" At length the vessel came to anchor in Matavai Bay; but not a native made his appearance until Monday morning; when great numbers repaired to the brig, bringing with them their usual testimonies of hospitality, of food and fruit of all kinds, with other presents of cloth, &c. &c., being highly pleased and thankful to God, that he had sent another teacher among them; and thus fully satisfying all on board that they had been observing the Sabbath, as before expressed.

“ Thus you see, that it is not a few individuals who are turned to the Lord, but, comparatively speaking, the whole nation. When you reflect on this anecdote, and compare the conduct of these Otaheitans with that of numbers even in the churches and congregations in and about London, you will be ready to say, that the poor heathen are taken into fellowship with Christ, whilst the children of the kingdom are cast out."

DEATH OF SABAT.

In our Magazine for September last we inserted a letter from the Rev. Mr. Milne, giving a large account of Sabat, who then professed to repent of his apostacy from the truth; and Mr. Milne relates that soon after he had fallen into the hands of an enemy, and was made a prisoner: we have now to communicate an account of the death of this unhappy man, which we copy from the Asiatic Register for February, 1818, said in that publication to have been derived from a respectable merchant.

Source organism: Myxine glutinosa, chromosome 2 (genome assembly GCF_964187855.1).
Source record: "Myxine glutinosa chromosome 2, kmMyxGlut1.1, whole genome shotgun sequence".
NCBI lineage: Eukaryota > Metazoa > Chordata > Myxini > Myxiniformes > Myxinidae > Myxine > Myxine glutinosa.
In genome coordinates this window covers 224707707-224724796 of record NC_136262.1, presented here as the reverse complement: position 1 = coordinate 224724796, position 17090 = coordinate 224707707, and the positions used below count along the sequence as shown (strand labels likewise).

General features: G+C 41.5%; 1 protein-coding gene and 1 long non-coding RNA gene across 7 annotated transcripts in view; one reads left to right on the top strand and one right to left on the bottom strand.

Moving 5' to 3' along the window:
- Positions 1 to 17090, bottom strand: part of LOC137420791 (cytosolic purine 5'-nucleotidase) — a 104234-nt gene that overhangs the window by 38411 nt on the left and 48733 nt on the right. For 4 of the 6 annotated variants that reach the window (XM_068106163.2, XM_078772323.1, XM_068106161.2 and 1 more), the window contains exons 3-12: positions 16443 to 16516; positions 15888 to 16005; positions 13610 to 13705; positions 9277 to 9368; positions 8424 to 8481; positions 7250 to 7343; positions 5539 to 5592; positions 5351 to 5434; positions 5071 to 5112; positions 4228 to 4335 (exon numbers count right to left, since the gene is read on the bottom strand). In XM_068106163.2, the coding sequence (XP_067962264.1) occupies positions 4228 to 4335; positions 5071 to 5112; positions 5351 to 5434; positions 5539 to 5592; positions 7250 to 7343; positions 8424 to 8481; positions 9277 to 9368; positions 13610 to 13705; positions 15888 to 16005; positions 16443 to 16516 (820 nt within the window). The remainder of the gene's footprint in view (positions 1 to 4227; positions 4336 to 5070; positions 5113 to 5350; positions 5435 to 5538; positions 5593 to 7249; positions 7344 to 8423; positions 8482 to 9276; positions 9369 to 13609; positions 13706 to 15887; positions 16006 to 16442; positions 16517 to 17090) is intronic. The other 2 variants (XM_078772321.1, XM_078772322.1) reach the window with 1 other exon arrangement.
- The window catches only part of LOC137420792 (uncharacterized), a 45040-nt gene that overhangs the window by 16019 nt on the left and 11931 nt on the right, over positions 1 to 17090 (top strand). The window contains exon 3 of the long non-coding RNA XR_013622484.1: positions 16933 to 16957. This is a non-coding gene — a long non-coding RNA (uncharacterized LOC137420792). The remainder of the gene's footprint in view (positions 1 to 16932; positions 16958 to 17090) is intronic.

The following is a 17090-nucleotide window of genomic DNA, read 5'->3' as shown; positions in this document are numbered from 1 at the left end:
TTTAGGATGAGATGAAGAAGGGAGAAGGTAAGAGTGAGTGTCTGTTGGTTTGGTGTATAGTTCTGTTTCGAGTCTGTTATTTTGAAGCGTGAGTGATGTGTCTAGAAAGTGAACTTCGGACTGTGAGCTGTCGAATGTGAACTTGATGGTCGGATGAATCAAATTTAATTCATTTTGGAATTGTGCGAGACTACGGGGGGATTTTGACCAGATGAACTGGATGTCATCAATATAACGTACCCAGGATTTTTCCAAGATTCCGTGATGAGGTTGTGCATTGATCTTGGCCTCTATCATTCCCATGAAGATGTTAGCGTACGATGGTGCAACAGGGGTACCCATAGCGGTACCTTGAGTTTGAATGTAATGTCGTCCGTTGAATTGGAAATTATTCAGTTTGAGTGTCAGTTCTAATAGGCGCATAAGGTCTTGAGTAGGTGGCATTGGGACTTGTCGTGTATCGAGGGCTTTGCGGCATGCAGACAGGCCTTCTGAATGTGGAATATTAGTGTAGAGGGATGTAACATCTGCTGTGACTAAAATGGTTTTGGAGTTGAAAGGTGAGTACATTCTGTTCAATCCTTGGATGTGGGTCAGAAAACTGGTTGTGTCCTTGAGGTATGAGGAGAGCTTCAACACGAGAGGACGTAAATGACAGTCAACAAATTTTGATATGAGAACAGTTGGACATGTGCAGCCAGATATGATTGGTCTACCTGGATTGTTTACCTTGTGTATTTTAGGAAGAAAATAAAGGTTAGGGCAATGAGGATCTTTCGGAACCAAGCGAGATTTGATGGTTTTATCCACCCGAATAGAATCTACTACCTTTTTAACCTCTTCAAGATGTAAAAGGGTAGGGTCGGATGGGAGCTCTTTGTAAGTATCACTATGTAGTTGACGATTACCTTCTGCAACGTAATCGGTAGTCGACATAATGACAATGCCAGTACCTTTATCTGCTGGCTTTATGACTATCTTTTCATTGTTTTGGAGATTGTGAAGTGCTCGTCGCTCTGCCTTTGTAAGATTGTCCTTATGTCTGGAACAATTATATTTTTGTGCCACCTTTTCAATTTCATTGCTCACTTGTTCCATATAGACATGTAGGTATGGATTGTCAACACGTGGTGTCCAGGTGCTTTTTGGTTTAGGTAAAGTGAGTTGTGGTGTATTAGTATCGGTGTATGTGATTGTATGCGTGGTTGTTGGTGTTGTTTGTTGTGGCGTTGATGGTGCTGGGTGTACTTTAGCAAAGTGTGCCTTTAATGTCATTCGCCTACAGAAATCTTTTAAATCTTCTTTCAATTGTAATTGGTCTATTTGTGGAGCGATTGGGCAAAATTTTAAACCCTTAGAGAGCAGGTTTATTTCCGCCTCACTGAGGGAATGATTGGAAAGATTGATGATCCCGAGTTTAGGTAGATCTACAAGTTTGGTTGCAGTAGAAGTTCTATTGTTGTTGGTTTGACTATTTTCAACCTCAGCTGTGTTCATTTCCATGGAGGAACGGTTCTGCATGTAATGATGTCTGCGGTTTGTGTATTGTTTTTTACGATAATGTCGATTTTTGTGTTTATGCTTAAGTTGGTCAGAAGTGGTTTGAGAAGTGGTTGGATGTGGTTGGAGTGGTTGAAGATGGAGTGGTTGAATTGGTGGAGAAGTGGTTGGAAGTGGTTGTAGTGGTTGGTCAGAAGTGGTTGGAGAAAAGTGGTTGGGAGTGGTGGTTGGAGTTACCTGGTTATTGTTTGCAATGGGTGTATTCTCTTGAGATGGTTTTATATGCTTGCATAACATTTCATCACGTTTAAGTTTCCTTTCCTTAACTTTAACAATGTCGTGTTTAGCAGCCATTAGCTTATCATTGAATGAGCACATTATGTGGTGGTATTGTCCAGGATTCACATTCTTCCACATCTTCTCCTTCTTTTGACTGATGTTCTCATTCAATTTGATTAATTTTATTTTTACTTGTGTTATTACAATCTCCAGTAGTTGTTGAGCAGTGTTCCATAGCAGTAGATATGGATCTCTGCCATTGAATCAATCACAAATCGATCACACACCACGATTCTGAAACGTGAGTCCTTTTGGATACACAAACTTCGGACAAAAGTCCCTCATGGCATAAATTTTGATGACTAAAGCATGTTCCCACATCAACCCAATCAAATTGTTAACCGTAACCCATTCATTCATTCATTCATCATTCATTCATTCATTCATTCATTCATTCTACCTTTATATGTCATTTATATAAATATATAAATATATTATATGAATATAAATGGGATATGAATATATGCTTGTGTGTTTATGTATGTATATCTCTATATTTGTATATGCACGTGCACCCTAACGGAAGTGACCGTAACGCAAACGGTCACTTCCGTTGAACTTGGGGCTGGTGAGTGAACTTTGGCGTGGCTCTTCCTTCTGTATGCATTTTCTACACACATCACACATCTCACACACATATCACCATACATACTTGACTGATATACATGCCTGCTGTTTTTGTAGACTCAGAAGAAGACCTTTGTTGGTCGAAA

A short time ago, the son of Synd Hossyn, a merchant, proceeded from Penang to Acheen, and succeeded in wresting from a Rajah the possession of his provinces; and the dethroned Rajah was obliged to seek shelter at Penang; but no person feeling interested in his fate, he continued on board the vessel which had conveyed him from his native country. Sabat and Hamanibni-Salem, another Arab, having opened a communication with the exiled Rajah, engaged to return with him to Acheen, but the followers of the Rajah for some unspecified reason turned the two Arabs on shore on a neighbouring island. When the son of Synd Hossyn beard that the Rajah was returning, and had landed two Arabs, he despatched his people to apprehend them, and, probably conceiving them to be associated with his enemy to expel him from the throne, placed them in close confinement. This is the substance of the news that had reached Penang when the merchant who communicates these particulars was there; but on his voyage back to this port, he was informed that the usurper above noticed, after having kept the wretched sufferers in prison six months, had ordered them to be tied up in a sack filled with beavy stones, and thrown into the sea !